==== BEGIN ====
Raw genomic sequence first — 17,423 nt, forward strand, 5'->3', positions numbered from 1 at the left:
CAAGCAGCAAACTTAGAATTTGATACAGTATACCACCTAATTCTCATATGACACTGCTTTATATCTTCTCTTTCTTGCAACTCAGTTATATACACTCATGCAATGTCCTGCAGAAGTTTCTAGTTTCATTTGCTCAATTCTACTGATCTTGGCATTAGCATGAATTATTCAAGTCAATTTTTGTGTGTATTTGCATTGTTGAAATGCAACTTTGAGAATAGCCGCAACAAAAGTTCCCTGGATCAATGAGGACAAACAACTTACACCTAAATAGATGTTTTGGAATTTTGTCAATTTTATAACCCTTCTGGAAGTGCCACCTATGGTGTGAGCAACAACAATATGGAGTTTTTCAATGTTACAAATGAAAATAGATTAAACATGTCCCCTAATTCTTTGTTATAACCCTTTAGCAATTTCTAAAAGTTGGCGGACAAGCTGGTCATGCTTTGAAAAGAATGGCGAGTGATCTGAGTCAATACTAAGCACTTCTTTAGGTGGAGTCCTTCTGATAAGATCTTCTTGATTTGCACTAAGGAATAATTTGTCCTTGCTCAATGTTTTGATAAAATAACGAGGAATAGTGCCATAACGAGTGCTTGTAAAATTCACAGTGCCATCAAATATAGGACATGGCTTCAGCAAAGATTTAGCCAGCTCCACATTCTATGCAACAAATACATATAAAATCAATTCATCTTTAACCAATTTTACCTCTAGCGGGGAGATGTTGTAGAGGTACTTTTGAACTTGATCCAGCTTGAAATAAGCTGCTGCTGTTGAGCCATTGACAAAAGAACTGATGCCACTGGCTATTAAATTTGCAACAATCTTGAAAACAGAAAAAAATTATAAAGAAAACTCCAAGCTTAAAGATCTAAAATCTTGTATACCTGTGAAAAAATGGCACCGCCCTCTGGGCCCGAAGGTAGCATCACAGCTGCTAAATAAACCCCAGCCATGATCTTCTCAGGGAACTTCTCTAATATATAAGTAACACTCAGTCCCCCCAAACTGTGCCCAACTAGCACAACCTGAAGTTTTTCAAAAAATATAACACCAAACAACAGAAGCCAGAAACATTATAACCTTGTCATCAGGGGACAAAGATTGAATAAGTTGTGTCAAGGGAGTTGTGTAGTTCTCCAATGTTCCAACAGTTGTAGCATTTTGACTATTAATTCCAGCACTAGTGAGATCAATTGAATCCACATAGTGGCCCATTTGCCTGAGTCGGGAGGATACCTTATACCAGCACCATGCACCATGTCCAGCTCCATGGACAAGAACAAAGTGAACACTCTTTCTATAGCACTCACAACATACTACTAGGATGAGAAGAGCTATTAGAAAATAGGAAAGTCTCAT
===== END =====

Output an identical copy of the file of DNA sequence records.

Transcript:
Raw genomic sequence first — 17,423 nt, forward strand, 5'->3', positions numbered from 1 at the left:
CAAGCAGCAAACTTAGAATTTGATACAGTATACCACCTAATTCTCATATGACACTGCTTTATATCTTCTCTTTCTTGCAACTCAGTTATATACACTCATGCAATGTCCTGCAGAAGTTTCTAGTTTCATTTGCTCAATTCTACTGATCTTGGCATTAGCATGAATTATTCAAGTCAATTTTTGTGTGTATTTGCATTGTTGAAATGCAACTTTGAGAATAGCCGCAACAAAAGTTCCCTGGATCAATGAGGACAAACAACTTACACCTAAATAGATGTTTTGGAATTTTGTCAATTTTATAACCCTTCTGGAAGTGCCACCTATGGTGTGAGCAACAACAATATGGAGTTTTTCAATGTTACAAATGAAAATAGATTAAACATGTCCCCTAATTCTTTGTTATAACCCTTTAGCAATTTCTAAAAGTTGGCGGACAAGCTGGTCATGCTTTGAAAAGAATGGCGAGTGATCTGAGTCAATACTAAGCACTTCTTTAGGTGGAGTCCTTCTGATAAGATCTTCTTGATTTGCACTAAGGAATAATTTGTCCTTGCTCAATGTTTTGATAAAATAACGAGGAATAGTGCCATAACGAGTGCTTGTAAAATTCACAGTGCCATCAAATATAGGACATGGCTTCAGCAAAGATTTAGCCAGCTCCACATTCTATGCAACAAATACATATAAAATCAATTCATCTTTAACCAATTTTACCTCTAGCGGGGAGATGTTGTAGAGGTACTTTTGAACTTGATCCAGCTTGAAATAAGCTGCTGCTGTTGAGCCATTGACAAAAGAACTGATGCCACTGGCTATTAAATTTGCAACAATCTTGAAAACAGAAAAAAATTATAAAGAAAACTCCAAGCTTAAAGATCTAAAATCTTGTATACCTGTGAAAAAATGGCACCGCCCTCTGGGCCCGAAGGTAGCATCACAGCTGCTAAATAAACCCCAGCCATGATCTTCTCAGGGAACTTCTCTAATATATAAGTAACACTCAGTCCCCCCAAACTGTGCCCAACTAGCACAACCTGAAGTTTTTCAAAAAATATAACACCAAACAACAGAAGCCAGAAACATTATAACCTTGTCATCAGGGGACAAAGATTGAATAAGTTGTGTCAAGGGAGTTGTGTAGTTCTCCAATGTTCCAACAGTTGTAGCATTTTGACTATTAATTCCAGCACTAGTGAGATCAATTGAATCCACATAGTGGCCCATTTGCCTGAGTCGGGAGGATACCTTATACCAGCACCATGCACCATGTCCAGCTCCATGGACAAGAACAAAGTGAACACTCTTTCTATAGCACTCACAACATACTACTAGGATGAGAAGAGCTATTAGAAAATAGGAAAGTCTCAT